If team LGBTI were a country, it’d be tied with Poland and Chinese Taipei in 21st place for the total medal count: one gold medal for Brazil’s newest hero Rafaela Silva in Judo, one bronze medal for diver Tom Daley of Great Britain, and another bronze for Jen Kish of Canada in Rugby.
The 2016 Olympics already started out with a record number of out LGBTI athletes. On Friday, when the games officially started we reported that there were a record 44 out LGBTI athletes in this year’s Olympics, as well as three coaches, according to a list compiled by outsports.com. In comparison, only 23 athletes were out four years ago in London.
Today that number is already 49, including a gold medal winner (Rafaela Silva) who publicly came out as a lesbian during an interview, when she talked about her girlfriend of three years Thamara Cezar.
Brazilian news portal Globo Esporte highlighted the trend Monday in a piece entitled ‘Rio Olympics gets the gold medal for acceptance and love without discrimination.’
When Brazilian transgender supermodel Lea T led the host nation’s delegation into the Maracanã Stadium, Globo Esporte noted that the games were off to a good start.
Then, with athletes like Rafaela Silva going public about her three-year relationship with Thamara Cezar, and a very public marriage proposal, of Marjorie Enya to girlfriend Izzy Cerullo at the end of the Rugby tournament, Globo Esporte noted that such demonstrations of affection between same-sex athletes are becoming increasingly more common.
There is also high-profile power couple Tom Daley and Dustin Lance Black; WNBA superstar Elena Delle Donne, who revealed in an interview with Vogue that she is engaged to Amanda Clifton; and one married couple, Helen Richardson-Walsh and Kate Richardson-Walsh, British field hockey players.
Cerullo, the lucky girl who said yes to now-fiancée Enya said that her phone didn’t stop ringing after the proposal, and that in two days she’d received over 700 friend requests on social media.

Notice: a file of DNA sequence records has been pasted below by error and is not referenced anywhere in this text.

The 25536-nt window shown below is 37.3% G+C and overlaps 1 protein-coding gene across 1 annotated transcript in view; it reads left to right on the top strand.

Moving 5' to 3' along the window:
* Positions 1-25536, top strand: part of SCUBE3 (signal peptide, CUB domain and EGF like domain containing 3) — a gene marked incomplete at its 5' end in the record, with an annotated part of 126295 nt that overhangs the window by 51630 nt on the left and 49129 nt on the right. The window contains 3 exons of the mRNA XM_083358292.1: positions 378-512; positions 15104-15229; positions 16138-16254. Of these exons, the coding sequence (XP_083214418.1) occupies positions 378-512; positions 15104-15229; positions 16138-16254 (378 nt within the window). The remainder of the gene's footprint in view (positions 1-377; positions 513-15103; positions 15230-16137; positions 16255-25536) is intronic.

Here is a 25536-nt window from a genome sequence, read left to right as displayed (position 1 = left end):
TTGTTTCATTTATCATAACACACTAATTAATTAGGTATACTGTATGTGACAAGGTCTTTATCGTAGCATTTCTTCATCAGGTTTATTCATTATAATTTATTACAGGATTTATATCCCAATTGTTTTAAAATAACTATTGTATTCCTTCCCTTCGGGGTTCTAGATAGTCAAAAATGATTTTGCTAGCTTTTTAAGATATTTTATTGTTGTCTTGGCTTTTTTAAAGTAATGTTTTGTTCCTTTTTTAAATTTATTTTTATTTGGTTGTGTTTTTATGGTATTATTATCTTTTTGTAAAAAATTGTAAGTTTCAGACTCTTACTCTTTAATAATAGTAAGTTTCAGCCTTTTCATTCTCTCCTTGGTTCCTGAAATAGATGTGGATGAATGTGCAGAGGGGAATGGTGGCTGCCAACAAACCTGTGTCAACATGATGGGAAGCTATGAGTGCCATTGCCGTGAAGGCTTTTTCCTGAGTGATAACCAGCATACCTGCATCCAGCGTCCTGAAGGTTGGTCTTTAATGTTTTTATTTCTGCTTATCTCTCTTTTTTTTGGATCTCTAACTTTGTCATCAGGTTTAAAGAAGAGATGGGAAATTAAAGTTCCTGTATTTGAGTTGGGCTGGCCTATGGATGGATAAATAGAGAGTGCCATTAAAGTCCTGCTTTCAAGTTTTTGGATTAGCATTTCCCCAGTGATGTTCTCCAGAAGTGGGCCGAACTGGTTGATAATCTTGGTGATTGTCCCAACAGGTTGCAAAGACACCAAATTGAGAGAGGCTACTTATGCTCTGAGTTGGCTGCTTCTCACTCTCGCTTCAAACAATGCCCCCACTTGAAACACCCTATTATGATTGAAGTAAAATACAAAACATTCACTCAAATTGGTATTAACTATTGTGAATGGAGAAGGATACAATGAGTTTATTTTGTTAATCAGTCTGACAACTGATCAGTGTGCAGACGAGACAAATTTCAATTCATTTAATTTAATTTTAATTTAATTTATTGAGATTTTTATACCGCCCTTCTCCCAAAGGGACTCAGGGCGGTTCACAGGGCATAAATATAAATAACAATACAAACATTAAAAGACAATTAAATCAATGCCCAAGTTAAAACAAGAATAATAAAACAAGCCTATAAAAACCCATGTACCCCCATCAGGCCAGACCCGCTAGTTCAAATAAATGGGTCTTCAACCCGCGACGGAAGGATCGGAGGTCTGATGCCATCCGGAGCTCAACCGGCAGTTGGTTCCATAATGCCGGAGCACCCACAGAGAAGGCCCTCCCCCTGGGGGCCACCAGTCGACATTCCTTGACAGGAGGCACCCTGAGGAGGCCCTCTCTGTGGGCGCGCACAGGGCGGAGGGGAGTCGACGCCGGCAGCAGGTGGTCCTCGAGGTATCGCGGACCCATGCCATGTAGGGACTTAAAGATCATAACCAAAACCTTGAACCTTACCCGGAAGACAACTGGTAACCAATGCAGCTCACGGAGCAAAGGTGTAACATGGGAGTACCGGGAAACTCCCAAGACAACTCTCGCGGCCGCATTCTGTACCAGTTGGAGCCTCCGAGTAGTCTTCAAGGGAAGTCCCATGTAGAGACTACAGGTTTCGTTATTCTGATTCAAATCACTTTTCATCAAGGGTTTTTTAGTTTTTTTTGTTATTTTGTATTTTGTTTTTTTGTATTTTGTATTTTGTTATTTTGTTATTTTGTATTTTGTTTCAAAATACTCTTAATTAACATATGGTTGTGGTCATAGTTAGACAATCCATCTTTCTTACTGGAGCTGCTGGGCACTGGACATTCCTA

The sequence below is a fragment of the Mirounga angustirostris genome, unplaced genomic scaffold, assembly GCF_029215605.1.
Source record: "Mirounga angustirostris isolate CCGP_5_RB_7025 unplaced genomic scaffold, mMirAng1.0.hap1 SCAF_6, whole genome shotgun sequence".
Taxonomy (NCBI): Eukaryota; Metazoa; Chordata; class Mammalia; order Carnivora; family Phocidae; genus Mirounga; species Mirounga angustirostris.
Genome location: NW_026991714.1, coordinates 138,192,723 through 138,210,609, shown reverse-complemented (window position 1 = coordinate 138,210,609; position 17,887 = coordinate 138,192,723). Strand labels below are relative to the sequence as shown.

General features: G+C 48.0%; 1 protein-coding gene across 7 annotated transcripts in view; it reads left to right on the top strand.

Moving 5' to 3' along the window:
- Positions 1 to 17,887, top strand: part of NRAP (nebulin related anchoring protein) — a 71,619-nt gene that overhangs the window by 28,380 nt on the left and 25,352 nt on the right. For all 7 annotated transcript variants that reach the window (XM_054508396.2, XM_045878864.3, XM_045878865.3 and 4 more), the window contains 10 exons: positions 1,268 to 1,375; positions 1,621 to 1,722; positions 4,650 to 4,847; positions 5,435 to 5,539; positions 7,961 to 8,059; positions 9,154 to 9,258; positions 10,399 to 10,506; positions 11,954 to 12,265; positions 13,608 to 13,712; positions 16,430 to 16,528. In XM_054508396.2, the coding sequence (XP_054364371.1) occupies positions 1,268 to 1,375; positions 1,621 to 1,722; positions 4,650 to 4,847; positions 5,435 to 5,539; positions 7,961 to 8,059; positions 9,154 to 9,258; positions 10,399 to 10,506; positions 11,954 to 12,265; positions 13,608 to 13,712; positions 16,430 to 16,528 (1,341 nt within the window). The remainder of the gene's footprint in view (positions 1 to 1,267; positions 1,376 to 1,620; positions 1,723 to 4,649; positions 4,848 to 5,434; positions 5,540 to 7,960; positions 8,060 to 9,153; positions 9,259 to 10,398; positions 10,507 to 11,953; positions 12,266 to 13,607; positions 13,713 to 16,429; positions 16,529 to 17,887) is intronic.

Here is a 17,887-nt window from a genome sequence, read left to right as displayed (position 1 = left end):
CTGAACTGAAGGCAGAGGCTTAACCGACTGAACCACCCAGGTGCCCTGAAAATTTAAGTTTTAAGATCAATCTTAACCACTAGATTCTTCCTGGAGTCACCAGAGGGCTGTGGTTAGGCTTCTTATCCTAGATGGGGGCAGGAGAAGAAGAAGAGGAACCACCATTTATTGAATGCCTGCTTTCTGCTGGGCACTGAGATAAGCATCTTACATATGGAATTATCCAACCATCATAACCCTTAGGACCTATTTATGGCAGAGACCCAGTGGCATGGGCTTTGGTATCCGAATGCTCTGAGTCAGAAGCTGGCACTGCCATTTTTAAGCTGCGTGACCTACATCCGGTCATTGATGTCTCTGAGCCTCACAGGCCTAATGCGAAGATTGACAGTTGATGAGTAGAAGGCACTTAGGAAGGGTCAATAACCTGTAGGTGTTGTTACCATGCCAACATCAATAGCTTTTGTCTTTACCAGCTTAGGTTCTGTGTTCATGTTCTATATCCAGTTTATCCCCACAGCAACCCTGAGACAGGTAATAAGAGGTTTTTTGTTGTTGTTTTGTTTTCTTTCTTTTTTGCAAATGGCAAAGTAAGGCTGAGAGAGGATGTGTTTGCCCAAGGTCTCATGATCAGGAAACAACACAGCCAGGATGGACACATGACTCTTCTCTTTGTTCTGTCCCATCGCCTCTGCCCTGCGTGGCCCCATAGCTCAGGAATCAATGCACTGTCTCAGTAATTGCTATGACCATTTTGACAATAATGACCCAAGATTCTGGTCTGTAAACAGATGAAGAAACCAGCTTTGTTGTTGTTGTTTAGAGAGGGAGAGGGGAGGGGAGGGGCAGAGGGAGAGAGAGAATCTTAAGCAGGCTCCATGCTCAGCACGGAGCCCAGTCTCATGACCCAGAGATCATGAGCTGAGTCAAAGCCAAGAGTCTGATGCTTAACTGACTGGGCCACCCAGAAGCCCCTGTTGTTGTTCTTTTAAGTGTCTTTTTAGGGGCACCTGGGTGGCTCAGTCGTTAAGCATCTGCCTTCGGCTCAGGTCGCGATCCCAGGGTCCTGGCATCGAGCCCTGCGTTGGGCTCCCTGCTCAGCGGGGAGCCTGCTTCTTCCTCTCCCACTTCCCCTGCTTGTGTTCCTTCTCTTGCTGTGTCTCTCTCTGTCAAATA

“I couldn’t read all of the Facebook messages. And my cell phone is almost exploding [from so many messages]. People are leaving words of love and affection, and they say that they were very touched with our story. We are really touched, ourselves. There are a lot of messages, and believe me, none of them were homophobic,” she said.
Carlos Tufvesson, Rio de Janeiro’s Secretary of Sexual Diversity, noticed the shift. He remembers when Michael do Santos, a volleyball player for Vôlei Futuro who had just come out of the closet and suffered intense homophobia when thousands of fans of the opposing team shouted anti-gay slurs at him during a match, a case which drew national attention.
The US Women’s soccer team has also complained about anti-gay slurs directed at them during their first matches in Brazil. And a recent New York Times article talked about an epidemic of anti-gay violence in the country.
But the fact that two same-sex couples at the games have received support on social media for showing their love is reason to celebrate.”I see a lot of facts that have contributed to this. First, it’s post-Sochi. Second, this all happened after Orlando’s horrifying attack, which made people start to think. Something needs to be done to fight this homophobia,” said Tufvesson.
Top photo credit: dibradoras/Twitter
Tom Daley photo: Dustin Lance Black/Twitter